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A Model of The Brain

July 9, 2012

If we are to understand the nature of consciousness, thoughts, emotions and human behaviour then we will need to engage in some exploration of the brain.

In attempting to understand the highly complex functionality of the brain it will be helpful to examine its structure from the perspective of 3 interconnected layers, each one extending beyond the area directly below it and transforming the overall character and behaviour of the whole system. These 3 layers are the cerebrum, the limbic system and the hindbrain.

The cerebrum encloses the limbic system which encloses the hindbrain, and each of these 3 layers enhances the functional capacity of the area below it. Despite the complexity of the brain and the high degree of interactivity between its different components, modern neuroscience has established that each of these 3 areas has a particularly significant role to play in specific aspects of human experience.

The Hindbrain

The hindbrain is the lower part of the brainstem and is often referred to as the “primitive” or “reptile brain”. The brainstem is the region at the base of the brain that relays signals between the brain and the spinal cord. It is largely concerned with fundamental life support mechanisms, primal instincts and survival functions. This is a home for automatic, conditioned and habitual responses, hence the “primitive” or “reptile” association.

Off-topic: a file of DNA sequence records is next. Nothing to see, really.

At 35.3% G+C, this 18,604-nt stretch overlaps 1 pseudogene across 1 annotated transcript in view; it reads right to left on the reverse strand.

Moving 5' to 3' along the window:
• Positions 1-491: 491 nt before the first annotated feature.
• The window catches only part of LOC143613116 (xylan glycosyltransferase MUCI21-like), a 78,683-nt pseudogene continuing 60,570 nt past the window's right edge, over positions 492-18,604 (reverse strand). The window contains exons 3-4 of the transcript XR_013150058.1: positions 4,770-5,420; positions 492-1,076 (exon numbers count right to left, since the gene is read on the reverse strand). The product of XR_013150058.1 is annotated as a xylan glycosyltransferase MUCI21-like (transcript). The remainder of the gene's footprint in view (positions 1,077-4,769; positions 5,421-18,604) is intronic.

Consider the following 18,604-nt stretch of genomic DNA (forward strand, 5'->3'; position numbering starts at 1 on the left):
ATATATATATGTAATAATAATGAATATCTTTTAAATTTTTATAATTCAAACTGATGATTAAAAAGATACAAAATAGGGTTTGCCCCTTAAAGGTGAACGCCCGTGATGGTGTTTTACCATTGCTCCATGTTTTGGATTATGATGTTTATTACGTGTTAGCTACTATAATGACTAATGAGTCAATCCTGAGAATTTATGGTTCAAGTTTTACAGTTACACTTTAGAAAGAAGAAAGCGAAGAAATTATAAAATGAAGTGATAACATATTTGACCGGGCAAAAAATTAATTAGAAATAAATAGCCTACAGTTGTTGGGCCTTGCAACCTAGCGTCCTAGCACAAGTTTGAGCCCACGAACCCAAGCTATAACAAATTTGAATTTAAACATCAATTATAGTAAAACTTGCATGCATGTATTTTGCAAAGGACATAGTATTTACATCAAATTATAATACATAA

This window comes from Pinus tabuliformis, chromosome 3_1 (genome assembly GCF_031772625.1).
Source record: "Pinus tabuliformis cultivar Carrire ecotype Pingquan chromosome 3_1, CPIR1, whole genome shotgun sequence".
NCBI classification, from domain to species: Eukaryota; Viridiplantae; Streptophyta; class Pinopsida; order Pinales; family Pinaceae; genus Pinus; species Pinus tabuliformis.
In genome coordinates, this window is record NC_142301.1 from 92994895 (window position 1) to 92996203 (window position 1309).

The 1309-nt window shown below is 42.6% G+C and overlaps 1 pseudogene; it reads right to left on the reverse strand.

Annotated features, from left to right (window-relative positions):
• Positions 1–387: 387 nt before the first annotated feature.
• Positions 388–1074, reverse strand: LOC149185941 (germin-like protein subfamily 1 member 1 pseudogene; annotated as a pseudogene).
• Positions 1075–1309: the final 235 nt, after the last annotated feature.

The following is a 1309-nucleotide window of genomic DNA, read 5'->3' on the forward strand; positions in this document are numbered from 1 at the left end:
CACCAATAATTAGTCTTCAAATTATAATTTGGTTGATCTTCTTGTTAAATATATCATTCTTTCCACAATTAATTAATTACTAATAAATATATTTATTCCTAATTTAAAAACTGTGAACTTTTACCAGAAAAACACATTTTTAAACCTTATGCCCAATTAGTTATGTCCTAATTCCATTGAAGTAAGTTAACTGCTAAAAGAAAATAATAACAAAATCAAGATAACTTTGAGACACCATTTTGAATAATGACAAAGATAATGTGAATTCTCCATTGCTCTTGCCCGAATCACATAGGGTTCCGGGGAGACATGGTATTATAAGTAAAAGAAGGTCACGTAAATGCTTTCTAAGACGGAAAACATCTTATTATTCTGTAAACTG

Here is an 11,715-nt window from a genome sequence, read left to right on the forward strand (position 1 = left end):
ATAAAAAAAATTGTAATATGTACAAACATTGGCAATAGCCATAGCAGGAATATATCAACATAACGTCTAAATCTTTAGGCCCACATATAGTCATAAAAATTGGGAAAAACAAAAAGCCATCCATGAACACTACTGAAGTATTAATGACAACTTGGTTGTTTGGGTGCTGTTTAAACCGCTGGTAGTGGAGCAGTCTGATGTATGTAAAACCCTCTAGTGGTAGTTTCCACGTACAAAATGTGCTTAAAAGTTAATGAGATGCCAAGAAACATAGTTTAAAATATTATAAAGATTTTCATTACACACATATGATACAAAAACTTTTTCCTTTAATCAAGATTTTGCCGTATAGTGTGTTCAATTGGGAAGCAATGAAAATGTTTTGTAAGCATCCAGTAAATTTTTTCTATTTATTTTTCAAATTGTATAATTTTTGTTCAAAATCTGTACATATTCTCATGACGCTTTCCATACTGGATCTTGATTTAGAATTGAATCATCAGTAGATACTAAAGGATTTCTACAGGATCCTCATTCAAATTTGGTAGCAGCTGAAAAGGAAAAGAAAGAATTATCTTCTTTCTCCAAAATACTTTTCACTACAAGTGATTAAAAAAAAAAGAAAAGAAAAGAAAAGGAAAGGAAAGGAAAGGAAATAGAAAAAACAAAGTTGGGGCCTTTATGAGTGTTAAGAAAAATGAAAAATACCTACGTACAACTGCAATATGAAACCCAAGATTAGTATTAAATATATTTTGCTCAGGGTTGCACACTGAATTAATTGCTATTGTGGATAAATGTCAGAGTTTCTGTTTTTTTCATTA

The Limbic System

The limbic system, sometimes referred to as the “emotional brain”, is a set of structures located on top of the brainstem and beneath the cortex (the surface of the cerebrum). These structures are involved in forming many of our emotions, motivations and memories, particularly those that are related to primal, instinctive drives such as personal safety, reproduction and social bonding. Emotion and memory critically combine to mark behaviours and situations with “positive” or “negative” feelings. This area of the brain is where mostly unconscious value judgements are made. It also plays a role in salience (what gets your attention), spontaneity and creativity.

The Cerebrum

Sometimes viewed as the “rational” brain. The outer layer of the cerebrum is called the cortex, and the neo (new) cortex accounts for 90% of the cortex in humans. When you see a picture of the brain the wrinkled, grey matter is the cortex and it is where the majority of brain cells or neurons reside. We share this part of our brain with other mammals like the primates and dolphins, although in humans the neocortex is the largest. It has the capacity to observe complex patterns and is responsible for cognitive processes such as thought, belief, reasoning, sensory perception and language.

The neocortex is divided into two hemispheres, right and left. The right side of the brain controls the left side of the body and vice versa. The hemispheres are also divided in terms of what kind of thought they process or produce. For example, the right side is more concerned with the artistic, spatial and musical while the left is more concerned with the rational, linear and verbal aspects.

Now that we have established a basic model we can begin to explore the mechanism of thoughts, emotions and physical states. I will address this issue in my next post.

Spencer Joseph

http://www.bodytherapeutics.co.uk

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